- Determine the age of the kittens by comparing them to the photos and descriptions on the Kitten Progression: Week-by-Week page on the Alley Cat Allies website. Newborn kittens need to be fed and stimulated for elimination every three hours around-the-clock.
Feeding & Elimination
Neonatal kittens (under four weeks of age) cannot eat solid food (not canned, not dry) and cannot urinate or defecate on their own, so you must bottle-feed them around-the-clock and stimulate their genitals after every feeding so they can eliminate. For example, if you have kittens less than one week old, they will need to be fed and stimulated every three hours. That means you will be caring for them eight times a day — for example, at midnight, 3 a.m., 6 a.m., etc. If the kittens are unusually small or sickly, they might need to be fed every two hours.
Skipping feedings or overfeeding can cause diarrhea, which results in dehydration, a condition that can be fatal for small kittens (not to mention a hassle for you to clean up after). Diarrhea requires a visit to the veterinarian. As the kittens age, the number of feedings they need per day goes down. You can start weaning at four weeks of age.
Milk Replacement Formula
Powdered kitten milk replacement formula is better for kittens than the canned liquid formula. We recommend that you use only powdered kitten milk replacement formula from the start — or as soon as possible — to prevent diarrhea. Two major brands of formula are available: PetAg KMR® Powder and Farnam Pet Products Just Born® Highly Digestible Milk Replacer for Kittens. Both brands are available in both canned and powdered formulas. We highly recommend the powdered type to prevent diarrhea. It can be purchased at pet food stores, veterinarians' offices, or online. Revival Animal Health offers the lowest prices we know of.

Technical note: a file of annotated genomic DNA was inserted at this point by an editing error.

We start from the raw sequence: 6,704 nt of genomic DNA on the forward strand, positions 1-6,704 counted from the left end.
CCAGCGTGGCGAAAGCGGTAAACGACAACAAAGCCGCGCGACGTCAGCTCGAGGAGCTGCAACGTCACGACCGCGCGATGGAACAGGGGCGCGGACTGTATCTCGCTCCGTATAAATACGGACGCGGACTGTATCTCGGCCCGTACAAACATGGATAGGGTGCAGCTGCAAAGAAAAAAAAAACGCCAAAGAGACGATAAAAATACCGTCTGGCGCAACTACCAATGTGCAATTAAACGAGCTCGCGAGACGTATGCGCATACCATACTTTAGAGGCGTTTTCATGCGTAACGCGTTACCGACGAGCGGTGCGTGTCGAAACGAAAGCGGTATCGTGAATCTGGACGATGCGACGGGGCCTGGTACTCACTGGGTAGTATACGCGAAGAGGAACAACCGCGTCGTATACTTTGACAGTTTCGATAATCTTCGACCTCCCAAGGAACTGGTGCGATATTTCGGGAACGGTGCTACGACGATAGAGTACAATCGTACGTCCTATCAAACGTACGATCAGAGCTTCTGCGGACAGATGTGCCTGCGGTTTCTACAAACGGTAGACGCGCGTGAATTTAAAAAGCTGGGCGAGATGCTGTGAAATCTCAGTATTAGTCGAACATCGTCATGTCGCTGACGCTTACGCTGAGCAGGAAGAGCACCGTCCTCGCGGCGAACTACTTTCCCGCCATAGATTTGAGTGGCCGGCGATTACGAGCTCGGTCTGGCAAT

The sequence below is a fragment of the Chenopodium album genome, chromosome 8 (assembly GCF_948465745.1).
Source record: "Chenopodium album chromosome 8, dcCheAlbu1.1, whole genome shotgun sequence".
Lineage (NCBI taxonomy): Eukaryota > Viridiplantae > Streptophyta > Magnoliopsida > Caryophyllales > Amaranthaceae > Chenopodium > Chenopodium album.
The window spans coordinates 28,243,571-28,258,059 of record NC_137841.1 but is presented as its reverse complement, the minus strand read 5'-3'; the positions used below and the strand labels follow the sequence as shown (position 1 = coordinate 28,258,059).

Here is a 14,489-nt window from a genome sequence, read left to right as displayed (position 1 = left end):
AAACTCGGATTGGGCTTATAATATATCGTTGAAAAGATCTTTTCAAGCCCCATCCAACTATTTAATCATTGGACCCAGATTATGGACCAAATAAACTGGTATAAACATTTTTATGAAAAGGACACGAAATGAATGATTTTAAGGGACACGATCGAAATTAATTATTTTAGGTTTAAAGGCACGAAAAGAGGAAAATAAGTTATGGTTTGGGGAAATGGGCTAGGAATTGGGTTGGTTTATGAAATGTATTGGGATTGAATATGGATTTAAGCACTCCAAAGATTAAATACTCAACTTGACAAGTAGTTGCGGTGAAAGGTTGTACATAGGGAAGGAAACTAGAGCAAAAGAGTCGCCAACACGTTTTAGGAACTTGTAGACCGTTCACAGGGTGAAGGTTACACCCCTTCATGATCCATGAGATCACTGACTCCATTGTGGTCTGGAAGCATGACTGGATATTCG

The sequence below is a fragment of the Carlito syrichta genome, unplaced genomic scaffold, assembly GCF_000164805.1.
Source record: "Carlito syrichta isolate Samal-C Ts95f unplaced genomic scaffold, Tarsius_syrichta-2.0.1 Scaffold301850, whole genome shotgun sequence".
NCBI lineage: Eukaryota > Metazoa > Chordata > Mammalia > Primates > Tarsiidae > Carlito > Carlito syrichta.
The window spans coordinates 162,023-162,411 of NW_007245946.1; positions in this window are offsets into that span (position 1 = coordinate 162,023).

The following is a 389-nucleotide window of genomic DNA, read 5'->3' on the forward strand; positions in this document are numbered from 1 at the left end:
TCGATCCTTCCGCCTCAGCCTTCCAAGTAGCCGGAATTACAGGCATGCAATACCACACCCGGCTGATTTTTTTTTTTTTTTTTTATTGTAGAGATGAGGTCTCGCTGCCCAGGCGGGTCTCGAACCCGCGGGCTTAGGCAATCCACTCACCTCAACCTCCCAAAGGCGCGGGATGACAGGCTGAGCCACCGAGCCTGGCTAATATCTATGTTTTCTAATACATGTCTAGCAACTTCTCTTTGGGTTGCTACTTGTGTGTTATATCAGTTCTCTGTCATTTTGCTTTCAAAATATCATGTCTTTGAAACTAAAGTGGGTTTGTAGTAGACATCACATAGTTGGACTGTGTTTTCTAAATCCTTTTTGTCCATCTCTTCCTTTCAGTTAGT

Make sure that the powdered formula you are using is fresh by opening the pop-top and smelling it. It should smell slightly sweet, like powdered milk. If it has a sharp smell like bad cooking oil, cheese, or chemicals, it is rancid, and dangerous to give to the kittens. Do not use any type of formula past the expiration date. Once opened, kitten milk replacement formula (canned or powdered) must be refrigerated promptly and stored in the refrigerator. You cannot keep opened kitten milk replacement formula out of the refrigerator for very long before it spoils. Think of it as fresh milk.
Tip: Using unflavored Pedialyte electrolyte solution instead of water when mixing the powdered formula for the first 24 hours of feeding helps prevents diarrhea and eases the transition from mom's milk to commercial kitten milk replacement formula.
More information on caring for orphaned kittens:
Kitten Care & Bottle-Feeding, Copyright © 2015 Peggy Adams Animal Rescue League. Used by permission.